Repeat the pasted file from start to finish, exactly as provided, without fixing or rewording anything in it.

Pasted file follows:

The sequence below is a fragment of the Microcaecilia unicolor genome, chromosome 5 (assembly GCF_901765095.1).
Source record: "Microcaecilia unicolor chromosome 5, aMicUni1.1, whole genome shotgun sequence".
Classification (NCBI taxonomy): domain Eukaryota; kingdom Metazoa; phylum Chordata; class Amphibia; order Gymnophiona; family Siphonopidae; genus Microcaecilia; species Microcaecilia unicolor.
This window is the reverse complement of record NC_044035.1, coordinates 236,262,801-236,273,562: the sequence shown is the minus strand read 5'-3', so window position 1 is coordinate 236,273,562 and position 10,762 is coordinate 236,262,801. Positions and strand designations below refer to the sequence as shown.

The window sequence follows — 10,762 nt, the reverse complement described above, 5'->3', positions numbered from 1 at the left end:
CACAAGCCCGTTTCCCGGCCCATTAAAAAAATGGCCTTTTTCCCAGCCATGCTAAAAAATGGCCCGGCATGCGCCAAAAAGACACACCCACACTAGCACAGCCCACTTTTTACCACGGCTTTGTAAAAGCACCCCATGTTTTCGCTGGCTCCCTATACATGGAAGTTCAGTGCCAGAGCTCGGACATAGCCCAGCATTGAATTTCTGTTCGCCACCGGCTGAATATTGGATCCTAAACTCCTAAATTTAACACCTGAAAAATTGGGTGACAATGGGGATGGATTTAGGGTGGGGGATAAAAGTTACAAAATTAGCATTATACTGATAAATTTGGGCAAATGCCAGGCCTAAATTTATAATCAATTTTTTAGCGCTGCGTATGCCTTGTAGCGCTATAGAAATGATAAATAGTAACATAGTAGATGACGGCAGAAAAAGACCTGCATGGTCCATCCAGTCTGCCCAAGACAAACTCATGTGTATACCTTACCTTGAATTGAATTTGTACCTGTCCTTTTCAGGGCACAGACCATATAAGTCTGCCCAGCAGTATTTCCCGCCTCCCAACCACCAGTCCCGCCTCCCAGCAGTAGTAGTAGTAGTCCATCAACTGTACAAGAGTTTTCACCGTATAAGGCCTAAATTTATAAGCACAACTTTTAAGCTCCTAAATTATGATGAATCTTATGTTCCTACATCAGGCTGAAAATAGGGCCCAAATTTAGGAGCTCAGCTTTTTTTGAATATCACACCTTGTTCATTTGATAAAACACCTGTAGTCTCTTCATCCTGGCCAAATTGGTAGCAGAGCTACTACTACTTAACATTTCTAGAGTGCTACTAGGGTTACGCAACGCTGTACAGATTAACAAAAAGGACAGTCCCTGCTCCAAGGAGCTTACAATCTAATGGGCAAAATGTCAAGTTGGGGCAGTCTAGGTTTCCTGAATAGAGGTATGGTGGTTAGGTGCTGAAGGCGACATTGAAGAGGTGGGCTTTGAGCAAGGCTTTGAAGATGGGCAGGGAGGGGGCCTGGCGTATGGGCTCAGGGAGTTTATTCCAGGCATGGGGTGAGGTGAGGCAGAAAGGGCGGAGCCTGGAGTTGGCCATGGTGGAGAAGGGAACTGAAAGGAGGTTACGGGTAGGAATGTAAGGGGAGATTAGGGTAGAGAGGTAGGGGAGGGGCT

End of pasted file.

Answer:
The sequence below is a fragment of the Microcaecilia unicolor genome, chromosome 5 (assembly GCF_901765095.1).
Source record: "Microcaecilia unicolor chromosome 5, aMicUni1.1, whole genome shotgun sequence".
Classification (NCBI taxonomy): domain Eukaryota; kingdom Metazoa; phylum Chordata; class Amphibia; order Gymnophiona; family Siphonopidae; genus Microcaecilia; species Microcaecilia unicolor.
This window is the reverse complement of record NC_044035.1, coordinates 236,262,801-236,273,562: the sequence shown is the minus strand read 5'-3', so window position 1 is coordinate 236,273,562 and position 10,762 is coordinate 236,262,801. Positions and strand designations below refer to the sequence as shown.

The window sequence follows — 10,762 nt, the reverse complement described above, 5'->3', positions numbered from 1 at the left end:
CACAAGCCCGTTTCCCGGCCCATTAAAAAAATGGCCTTTTTCCCAGCCATGCTAAAAAATGGCCCGGCATGCGCCAAAAAGACACACCCACACTAGCACAGCCCACTTTTTACCACGGCTTTGTAAAAGCACCCCATGTTTTCGCTGGCTCCCTATACATGGAAGTTCAGTGCCAGAGCTCGGACATAGCCCAGCATTGAATTTCTGTTCGCCACCGGCTGAATATTGGATCCTAAACTCCTAAATTTAACACCTGAAAAATTGGGTGACAATGGGGATGGATTTAGGGTGGGGGATAAAAGTTACAAAATTAGCATTATACTGATAAATTTGGGCAAATGCCAGGCCTAAATTTATAATCAATTTTTTAGCGCTGCGTATGCCTTGTAGCGCTATAGAAATGATAAATAGTAACATAGTAGATGACGGCAGAAAAAGACCTGCATGGTCCATCCAGTCTGCCCAAGACAAACTCATGTGTATACCTTACCTTGAATTGAATTTGTACCTGTCCTTTTCAGGGCACAGACCATATAAGTCTGCCCAGCAGTATTTCCCGCCTCCCAACCACCAGTCCCGCCTCCCAGCAGTAGTAGTAGTAGTCCATCAACTGTACAAGAGTTTTCACCGTATAAGGCCTAAATTTATAAGCACAACTTTTAAGCTCCTAAATTATGATGAATCTTATGTTCCTACATCAGGCTGAAAATAGGGCCCAAATTTAGGAGCTCAGCTTTTTTTGAATATCACACCTTGTTCATTTGATAAAACACCTGTAGTCTCTTCATCCTGGCCAAATTGGTAGCAGAGCTACTACTACTTAACATTTCTAGAGTGCTACTAGGGTTACGCAACGCTGTACAGATTAACAAAAAGGACAGTCCCTGCTCCAAGGAGCTTACAATCTAATGGGCAAAATGTCAAGTTGGGGCAGTCTAGGTTTCCTGAATAGAGGTATGGTGGTTAGGTGCTGAAGGCGACATTGAAGAGGTGGGCTTTGAGCAAGGCTTTGAAGATGGGCAGGGAGGGGGCCTGGCGTATGGGCTCAGGGAGTTTATTCCAGGCATGGGGTGAGGTGAGGCAGAAAGGGCGGAGCCTGGAGTTGGCCATGGTGGAGAAGGGAACTGAAAGGAGGTTACGGGTAGGAATGTAAGGGGAGATTAGGGTAGAGAGGTAGGGGAGGGGCT